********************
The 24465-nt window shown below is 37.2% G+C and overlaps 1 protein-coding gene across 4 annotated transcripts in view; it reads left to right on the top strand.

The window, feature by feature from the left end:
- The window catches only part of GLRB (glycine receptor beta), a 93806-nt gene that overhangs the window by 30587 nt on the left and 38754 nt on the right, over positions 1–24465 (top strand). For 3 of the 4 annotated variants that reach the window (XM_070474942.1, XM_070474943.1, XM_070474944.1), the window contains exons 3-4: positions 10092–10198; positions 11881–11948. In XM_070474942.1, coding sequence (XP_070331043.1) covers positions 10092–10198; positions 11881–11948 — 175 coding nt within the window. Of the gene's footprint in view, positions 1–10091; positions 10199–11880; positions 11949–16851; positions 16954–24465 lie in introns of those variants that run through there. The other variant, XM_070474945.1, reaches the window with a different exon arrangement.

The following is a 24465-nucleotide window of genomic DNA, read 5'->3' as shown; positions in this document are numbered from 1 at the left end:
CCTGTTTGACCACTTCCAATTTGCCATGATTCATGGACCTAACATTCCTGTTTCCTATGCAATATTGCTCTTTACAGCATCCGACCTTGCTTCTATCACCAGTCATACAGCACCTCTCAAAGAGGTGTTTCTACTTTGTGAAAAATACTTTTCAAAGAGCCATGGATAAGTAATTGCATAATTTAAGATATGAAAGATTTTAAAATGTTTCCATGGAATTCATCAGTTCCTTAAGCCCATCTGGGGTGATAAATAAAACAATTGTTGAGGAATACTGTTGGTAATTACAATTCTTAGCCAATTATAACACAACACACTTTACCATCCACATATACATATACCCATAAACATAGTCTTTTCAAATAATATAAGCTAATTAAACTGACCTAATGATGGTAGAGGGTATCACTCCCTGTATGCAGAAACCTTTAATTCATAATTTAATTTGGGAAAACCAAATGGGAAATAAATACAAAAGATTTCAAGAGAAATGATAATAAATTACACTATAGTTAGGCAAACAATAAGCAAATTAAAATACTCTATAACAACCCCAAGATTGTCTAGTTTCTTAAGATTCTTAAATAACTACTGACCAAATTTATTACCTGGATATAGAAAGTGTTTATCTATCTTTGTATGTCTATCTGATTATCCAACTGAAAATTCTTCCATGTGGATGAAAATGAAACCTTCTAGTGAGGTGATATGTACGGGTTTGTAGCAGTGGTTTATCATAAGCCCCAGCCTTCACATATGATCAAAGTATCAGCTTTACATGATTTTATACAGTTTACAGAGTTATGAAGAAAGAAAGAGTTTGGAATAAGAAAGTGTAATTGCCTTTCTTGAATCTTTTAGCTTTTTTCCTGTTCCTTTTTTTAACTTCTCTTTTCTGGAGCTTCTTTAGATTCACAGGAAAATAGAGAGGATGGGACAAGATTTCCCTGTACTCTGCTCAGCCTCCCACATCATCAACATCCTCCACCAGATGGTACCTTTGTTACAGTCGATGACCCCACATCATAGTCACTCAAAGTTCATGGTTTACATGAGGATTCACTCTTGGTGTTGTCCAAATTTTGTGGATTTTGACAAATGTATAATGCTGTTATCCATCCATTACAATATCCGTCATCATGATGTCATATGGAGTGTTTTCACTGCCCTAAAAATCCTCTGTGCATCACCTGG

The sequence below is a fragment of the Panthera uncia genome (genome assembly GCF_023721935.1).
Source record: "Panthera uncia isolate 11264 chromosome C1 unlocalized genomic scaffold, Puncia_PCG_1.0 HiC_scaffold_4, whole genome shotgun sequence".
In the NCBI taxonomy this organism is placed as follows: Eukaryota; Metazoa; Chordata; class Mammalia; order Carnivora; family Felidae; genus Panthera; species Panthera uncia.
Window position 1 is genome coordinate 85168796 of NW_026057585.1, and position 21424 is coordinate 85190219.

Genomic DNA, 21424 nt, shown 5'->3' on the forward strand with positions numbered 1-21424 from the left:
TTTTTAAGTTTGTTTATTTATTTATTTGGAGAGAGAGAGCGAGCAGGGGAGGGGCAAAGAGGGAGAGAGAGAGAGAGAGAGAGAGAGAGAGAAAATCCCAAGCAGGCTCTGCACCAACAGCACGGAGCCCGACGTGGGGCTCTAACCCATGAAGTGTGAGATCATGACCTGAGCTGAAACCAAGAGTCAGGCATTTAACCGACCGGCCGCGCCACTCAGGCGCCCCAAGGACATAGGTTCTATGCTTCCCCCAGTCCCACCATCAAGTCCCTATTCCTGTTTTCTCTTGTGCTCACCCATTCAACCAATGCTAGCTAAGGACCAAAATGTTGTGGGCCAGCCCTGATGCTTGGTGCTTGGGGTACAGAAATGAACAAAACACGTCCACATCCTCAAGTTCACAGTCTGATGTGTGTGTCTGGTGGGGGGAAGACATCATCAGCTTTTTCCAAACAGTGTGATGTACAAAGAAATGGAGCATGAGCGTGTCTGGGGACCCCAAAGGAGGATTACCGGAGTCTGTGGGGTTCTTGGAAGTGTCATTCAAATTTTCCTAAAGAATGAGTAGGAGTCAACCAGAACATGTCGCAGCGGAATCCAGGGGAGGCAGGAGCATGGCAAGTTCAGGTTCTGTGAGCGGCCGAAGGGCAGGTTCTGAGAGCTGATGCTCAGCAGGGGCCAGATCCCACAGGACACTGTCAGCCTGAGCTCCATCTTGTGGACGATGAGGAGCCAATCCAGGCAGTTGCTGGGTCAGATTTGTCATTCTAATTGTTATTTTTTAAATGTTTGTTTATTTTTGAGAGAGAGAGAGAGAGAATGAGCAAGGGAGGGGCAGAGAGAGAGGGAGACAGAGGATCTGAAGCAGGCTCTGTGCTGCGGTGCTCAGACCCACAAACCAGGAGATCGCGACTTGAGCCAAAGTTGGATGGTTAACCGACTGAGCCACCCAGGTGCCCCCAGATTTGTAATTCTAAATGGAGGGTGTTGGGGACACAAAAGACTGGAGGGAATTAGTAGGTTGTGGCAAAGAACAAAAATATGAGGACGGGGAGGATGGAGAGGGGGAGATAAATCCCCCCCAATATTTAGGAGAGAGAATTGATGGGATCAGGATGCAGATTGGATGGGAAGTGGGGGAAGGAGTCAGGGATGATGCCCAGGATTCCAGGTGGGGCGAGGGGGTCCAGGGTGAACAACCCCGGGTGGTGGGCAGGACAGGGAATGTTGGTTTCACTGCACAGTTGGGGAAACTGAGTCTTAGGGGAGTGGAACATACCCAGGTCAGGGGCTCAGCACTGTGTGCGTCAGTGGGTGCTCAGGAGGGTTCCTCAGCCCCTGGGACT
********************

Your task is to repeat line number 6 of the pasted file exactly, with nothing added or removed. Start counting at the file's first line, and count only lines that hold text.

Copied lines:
The sequence below is a fragment of the Panthera uncia genome (genome assembly GCF_023721935.1).